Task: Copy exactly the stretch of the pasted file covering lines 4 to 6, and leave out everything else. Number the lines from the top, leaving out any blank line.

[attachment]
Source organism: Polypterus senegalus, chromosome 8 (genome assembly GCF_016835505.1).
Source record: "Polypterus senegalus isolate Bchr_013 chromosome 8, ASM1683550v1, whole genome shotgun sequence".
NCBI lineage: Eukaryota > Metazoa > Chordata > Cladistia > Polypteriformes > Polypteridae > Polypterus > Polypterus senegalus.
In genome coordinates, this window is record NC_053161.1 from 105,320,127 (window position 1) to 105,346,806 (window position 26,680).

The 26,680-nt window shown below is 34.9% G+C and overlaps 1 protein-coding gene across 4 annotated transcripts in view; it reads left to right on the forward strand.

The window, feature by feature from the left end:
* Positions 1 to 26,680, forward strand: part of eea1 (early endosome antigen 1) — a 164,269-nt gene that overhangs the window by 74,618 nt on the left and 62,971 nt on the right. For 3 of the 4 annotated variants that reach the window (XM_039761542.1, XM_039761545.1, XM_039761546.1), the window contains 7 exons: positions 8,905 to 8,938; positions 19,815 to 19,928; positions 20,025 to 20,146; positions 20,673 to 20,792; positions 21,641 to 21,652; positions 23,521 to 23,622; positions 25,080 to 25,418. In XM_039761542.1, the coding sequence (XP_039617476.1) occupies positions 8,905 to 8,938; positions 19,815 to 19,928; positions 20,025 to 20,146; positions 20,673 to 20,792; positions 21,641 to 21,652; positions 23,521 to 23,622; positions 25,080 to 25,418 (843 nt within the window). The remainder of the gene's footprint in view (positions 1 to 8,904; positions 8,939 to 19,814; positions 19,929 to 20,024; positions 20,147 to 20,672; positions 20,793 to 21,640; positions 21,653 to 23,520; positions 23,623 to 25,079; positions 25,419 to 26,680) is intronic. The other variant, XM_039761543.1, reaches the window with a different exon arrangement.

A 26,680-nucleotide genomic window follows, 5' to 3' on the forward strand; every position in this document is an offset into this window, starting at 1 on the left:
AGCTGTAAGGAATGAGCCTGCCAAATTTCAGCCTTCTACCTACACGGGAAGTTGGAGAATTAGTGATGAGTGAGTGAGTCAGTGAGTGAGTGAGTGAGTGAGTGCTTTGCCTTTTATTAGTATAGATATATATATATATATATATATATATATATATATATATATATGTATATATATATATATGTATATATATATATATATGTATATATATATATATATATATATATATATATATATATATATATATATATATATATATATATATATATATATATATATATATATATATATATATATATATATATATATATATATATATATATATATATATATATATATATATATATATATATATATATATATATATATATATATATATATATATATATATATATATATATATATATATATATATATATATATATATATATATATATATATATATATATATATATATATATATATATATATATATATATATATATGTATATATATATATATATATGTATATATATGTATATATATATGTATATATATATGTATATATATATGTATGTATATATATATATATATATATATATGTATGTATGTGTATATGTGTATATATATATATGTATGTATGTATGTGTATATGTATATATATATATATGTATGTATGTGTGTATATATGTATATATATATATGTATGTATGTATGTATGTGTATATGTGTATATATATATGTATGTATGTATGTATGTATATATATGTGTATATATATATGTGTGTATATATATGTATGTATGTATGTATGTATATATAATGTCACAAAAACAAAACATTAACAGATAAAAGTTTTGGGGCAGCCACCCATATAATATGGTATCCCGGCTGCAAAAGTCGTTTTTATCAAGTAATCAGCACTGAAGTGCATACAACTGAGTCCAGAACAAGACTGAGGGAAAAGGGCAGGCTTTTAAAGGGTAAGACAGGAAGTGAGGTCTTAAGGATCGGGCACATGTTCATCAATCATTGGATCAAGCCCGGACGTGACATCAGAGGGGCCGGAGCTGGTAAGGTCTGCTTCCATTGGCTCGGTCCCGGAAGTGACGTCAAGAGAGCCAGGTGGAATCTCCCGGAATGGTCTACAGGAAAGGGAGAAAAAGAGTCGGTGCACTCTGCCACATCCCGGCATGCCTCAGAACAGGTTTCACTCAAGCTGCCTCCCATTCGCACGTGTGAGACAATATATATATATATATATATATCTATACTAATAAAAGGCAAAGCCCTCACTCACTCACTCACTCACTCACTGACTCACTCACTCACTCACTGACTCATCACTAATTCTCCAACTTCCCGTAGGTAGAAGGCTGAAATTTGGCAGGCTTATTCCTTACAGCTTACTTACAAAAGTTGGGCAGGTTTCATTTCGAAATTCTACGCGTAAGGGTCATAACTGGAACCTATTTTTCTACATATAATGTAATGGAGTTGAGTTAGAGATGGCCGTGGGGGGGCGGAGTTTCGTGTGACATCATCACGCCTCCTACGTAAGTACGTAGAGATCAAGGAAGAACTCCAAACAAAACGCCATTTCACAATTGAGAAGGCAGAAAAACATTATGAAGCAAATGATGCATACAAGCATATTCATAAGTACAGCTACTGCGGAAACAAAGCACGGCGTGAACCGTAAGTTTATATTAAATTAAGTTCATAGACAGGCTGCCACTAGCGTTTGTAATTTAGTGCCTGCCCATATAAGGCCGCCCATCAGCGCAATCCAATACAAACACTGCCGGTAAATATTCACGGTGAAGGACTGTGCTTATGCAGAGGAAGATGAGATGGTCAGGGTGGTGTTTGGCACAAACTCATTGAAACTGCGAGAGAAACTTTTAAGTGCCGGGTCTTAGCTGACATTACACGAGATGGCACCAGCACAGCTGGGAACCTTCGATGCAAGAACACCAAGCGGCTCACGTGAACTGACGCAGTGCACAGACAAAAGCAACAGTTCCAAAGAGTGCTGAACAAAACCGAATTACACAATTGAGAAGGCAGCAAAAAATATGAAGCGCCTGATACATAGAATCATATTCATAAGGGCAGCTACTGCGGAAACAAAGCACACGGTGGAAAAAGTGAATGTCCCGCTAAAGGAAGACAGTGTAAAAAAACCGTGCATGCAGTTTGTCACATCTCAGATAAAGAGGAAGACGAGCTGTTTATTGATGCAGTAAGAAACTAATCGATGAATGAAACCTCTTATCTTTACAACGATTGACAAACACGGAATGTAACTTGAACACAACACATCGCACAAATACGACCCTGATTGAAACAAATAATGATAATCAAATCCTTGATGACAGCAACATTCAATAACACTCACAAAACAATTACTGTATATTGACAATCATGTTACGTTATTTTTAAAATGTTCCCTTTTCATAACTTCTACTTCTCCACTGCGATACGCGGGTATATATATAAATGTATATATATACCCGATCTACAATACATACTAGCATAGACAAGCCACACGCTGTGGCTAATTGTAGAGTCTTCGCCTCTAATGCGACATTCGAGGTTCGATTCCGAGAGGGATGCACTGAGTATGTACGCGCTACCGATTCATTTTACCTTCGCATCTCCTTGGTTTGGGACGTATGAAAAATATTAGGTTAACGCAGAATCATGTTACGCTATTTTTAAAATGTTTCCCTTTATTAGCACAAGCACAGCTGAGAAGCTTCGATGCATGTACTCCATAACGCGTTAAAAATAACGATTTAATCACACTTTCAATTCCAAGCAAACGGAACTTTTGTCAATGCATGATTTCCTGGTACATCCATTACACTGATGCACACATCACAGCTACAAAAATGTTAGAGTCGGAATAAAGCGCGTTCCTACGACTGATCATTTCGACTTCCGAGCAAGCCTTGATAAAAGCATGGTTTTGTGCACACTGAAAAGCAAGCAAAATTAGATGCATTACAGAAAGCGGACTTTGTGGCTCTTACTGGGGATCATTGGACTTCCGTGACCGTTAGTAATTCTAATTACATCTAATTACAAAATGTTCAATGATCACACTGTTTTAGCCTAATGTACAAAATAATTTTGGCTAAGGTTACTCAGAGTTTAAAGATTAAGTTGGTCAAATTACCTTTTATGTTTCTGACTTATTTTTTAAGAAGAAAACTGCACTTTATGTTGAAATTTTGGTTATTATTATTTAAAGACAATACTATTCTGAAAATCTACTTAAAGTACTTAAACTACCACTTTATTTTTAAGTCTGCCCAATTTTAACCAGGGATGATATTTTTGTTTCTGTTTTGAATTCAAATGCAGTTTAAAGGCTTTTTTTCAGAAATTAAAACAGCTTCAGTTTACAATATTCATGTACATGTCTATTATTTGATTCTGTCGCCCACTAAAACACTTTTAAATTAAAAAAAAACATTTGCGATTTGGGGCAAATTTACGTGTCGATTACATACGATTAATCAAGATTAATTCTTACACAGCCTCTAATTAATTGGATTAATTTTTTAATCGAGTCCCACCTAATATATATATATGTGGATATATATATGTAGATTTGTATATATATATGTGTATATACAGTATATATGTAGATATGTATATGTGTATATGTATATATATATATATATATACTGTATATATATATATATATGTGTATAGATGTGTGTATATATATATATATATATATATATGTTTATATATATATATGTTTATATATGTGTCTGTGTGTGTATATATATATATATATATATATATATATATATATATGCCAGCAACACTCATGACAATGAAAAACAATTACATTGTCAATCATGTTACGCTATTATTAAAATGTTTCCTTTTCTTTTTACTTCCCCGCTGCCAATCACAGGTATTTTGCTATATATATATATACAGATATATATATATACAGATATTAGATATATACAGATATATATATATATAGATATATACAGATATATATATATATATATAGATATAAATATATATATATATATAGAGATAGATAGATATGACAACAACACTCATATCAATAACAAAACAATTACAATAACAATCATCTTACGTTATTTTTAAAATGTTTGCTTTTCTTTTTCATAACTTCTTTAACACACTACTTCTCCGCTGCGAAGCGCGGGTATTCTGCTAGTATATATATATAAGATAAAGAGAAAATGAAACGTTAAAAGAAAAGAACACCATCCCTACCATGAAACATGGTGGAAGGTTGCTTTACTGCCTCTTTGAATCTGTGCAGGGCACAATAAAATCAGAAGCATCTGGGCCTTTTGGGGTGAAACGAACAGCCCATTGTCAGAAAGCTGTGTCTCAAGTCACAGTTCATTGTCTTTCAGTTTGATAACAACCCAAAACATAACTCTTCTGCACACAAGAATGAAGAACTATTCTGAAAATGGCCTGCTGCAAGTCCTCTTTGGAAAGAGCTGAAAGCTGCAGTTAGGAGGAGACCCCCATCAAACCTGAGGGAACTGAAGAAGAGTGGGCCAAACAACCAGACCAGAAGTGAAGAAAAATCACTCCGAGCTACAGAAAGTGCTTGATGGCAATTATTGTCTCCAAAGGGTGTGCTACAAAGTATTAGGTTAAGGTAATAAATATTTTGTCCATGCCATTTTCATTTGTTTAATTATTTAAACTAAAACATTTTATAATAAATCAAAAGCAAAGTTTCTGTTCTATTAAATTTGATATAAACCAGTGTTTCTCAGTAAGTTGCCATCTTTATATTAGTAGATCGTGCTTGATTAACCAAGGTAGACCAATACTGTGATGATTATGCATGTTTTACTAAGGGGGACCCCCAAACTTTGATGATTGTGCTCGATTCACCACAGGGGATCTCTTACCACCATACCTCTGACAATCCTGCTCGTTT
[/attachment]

In genome coordinates, this window is record NC_053161.1 from 105,320,127 (window position 1) to 105,346,806 (window position 26,680).

The 26,680-nt window shown below is 34.9% G+C and overlaps 1 protein-coding gene across 4 annotated transcripts in view; it reads left to right on the forward strand.

The window, feature by feature from the left end: